Monthly Archives: December 2021

Arun Gandhi Interview Peacebuilding 6 PGE 56

Mohandas (know by the honorific, ‘Mahatma,’ meaning ‘great-souled’) Gandhi is one of humanity’s great figures in making the world better. His lifestyle and teachings of nonviolence and his leadership in non-violent resistance has brought great change, especially in India. Many have followed Gandhi’s methods–The Reverend Dr. Martin Luther King, Jr. in the United States being a significant example–so that his influence is global.

What is not as well know is that Gandhi’s children and their families and his grandchildren and their families have continued his work and carried it forward. One of those grandchildren is my guest for this episode, Arun Gandhi. Arun, as he prefers to be called, is the fifth grandson of Mahatma Gandhi through his second son Manilal.

There are two things for me that seem to characterize Arun’s life. The first is drawn from a story Arun tells about advice he learned from his mother, Sushila. In helping to teach her children how to deal with being a close relative of Gandhi and his legacy, Arun’s mother advised all of her children by saying, “There are two ways of dealing with it. You can either choose to be overwhelmed and live in Grandfather’s shadow, or you can use the glow of his light to illuminate your path (Legacy of Love, p.11).” Arun has allowed the glow of his grandfather’s light to illuminate his path.

The second thing is drawn from Gandhi’s often expressed conviction to be the change one wishes to see in the world. In living out this teaching, among the many things Arun and his wife, Sunanda, have done, they rescued over 125 orphan children from the streets and placed them in loving homes around the world and began a Center for Social Change, which transformed the lives of millions in villages in the western state of Maharashtra. Together, Arun and Sunanda started projects for the social and economic uplifting of the oppressed using constructive programs, the backbone of Gandhi’s philosophy of nonviolence.The programs changed the lives of more than half a million people in over 300 villages and they still continue to grow. In 1987 Sunanda and Arun came to the US and in 1991 they started the M. K. Gandhi Institute for Nonviolence. In the time Arun was associated with the Institute, he took the message of nonviolence and peace to hundreds of thousands of high school and University youth around the US and much of the Western World. After his wife died in 2007, Arun founded the Gandhi Worldwide Education Institute in 2008, headquartered in a suburb outside of Chicago, ILL. The Institute was founded to promote community building in economically depressed areas of the world through the joining of Gandhian philosophy and vocational education for children and their parents. In November 2013, Arun was elected to the Board of Trustees of the Council for a Parliament of the World Religions.

Arun has written numerous books. Among them are Legacy of Love: My Education in the Path of NonviolenceThe Gift of Anger: And Other Lessons from My Grandfather Mahatma Gandhi, Kasturba: A Life, and two children’s books, Grandfather Gandhi, and Be the Change: A Grandfather Gandhi Story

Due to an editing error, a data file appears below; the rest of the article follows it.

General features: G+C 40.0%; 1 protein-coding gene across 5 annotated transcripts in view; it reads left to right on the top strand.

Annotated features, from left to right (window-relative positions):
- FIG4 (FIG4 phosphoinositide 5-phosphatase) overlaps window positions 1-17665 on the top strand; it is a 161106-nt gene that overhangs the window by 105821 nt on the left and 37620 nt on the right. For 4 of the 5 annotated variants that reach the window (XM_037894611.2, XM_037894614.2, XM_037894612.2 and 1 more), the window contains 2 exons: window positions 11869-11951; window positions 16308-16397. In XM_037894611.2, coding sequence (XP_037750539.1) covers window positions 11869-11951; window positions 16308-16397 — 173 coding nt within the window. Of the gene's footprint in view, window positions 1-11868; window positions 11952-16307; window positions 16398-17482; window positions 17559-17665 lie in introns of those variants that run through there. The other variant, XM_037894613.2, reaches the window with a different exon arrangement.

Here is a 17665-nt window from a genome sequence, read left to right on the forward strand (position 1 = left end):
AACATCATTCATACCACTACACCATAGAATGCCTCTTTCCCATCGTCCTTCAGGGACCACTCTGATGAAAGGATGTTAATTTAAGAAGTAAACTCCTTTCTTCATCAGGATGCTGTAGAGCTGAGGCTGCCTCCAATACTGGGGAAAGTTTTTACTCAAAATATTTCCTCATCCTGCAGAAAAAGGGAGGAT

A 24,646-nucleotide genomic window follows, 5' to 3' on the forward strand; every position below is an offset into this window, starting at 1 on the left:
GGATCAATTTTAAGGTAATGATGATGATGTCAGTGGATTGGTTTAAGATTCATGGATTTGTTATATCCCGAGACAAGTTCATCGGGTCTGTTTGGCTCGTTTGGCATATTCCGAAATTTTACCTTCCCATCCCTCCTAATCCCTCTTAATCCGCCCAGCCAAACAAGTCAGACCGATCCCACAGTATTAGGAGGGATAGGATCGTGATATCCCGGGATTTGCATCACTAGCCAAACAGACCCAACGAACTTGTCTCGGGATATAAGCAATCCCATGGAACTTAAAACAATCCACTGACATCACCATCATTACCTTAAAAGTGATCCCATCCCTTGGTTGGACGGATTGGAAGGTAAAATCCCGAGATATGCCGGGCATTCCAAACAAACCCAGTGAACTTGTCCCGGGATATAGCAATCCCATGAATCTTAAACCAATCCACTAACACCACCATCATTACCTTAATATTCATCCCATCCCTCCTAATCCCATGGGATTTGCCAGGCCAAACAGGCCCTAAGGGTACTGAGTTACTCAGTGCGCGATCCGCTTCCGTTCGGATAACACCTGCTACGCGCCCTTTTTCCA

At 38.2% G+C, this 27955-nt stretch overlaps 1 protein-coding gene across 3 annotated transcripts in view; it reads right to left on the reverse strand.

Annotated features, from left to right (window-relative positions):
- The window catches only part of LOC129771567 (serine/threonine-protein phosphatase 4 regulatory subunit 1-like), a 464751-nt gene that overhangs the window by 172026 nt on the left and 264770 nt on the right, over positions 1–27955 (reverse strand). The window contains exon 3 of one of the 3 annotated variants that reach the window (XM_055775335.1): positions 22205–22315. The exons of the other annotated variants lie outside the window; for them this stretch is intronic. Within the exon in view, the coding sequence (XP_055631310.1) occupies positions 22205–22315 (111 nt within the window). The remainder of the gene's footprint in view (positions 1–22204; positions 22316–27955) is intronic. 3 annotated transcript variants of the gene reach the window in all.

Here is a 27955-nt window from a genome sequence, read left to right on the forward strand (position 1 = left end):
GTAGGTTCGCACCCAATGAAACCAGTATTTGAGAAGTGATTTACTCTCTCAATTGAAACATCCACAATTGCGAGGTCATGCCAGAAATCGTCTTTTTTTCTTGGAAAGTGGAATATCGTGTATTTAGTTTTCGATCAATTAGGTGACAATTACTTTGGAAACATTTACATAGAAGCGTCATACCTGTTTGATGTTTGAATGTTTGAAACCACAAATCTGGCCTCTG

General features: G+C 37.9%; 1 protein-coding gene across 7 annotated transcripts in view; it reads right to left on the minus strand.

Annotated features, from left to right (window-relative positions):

The music for this episode is from a clip of a song called ‘Father Let Your Kingdom Come’ which is found on The Porter’s Gate Worship Project Work Songs album and is used by permission by The Porter’s Gate Worship Project. You can learn more about the album and the Worship Project at


Novelist Jeanine Joyner PGE 55

My guest for this episode is novelist Jeanine Joyner. If you have been listening to podcast, you may remember Jeanine from my interview with the folks of Foundling House in episode 33.

Christians who are artists understand the relationship between their art and their faith in different ways and perceive the purpose of their art in different ways. Exploring this relationship between a particular Christian’s art and that Christian’s faith is a significant part of my interest in interviewing the Christians who are artists that I do.

Jeanine’s novel is Paper Dolls: Trust Your Instincts. I chose Jeanine’s book not just as a specific example of how Jeanine understands the relationship between her faith and her art, but also because of the subject matter of the book. To talk about that subject matter requires a fundamental spoiler, but Jeanine is more concerned about discussing the topic than preventing spoiler.

Paper Dolls is about the sexual trafficing and prostituting of children. It is an open and hard look at a terrible reality. Consequently, as different art forms have always done, Paper Dolls is a means of raising awareness and providing options and incentive for action. Thanks to Theodore Roosevelt’s reading of Upton Sinclair’s The Jungle, the food we eat is safe and more healthy, due to government oversight and protection. Art can create change. Hopefully your reading of Jeanine’s Paper Dolls will do just that!

Jeanine is a native Texan transplanted into Middle Tennessee. A mother of five, she somehow carved out the time to write her debut novel Paper Dolls: Trust Your Instincts between homeschooling and hosting house concerts. She now lives in a home surrounded by rolling hills and farmlands, appropriately named Arundelle Green, after a character who captured her imagination in the Andrew Peterson book, The Warden and the Wolf King. You can learn more about Jeanine at

The music for this episode is from a clip of a song called ‘Father Let Your Kingdom Come’ which is found on The Porter’s Gate Worship Project Work Songs album and is used by permission by The Porter’s Gate Worship Project. You can learn more about the album and the Worship Project at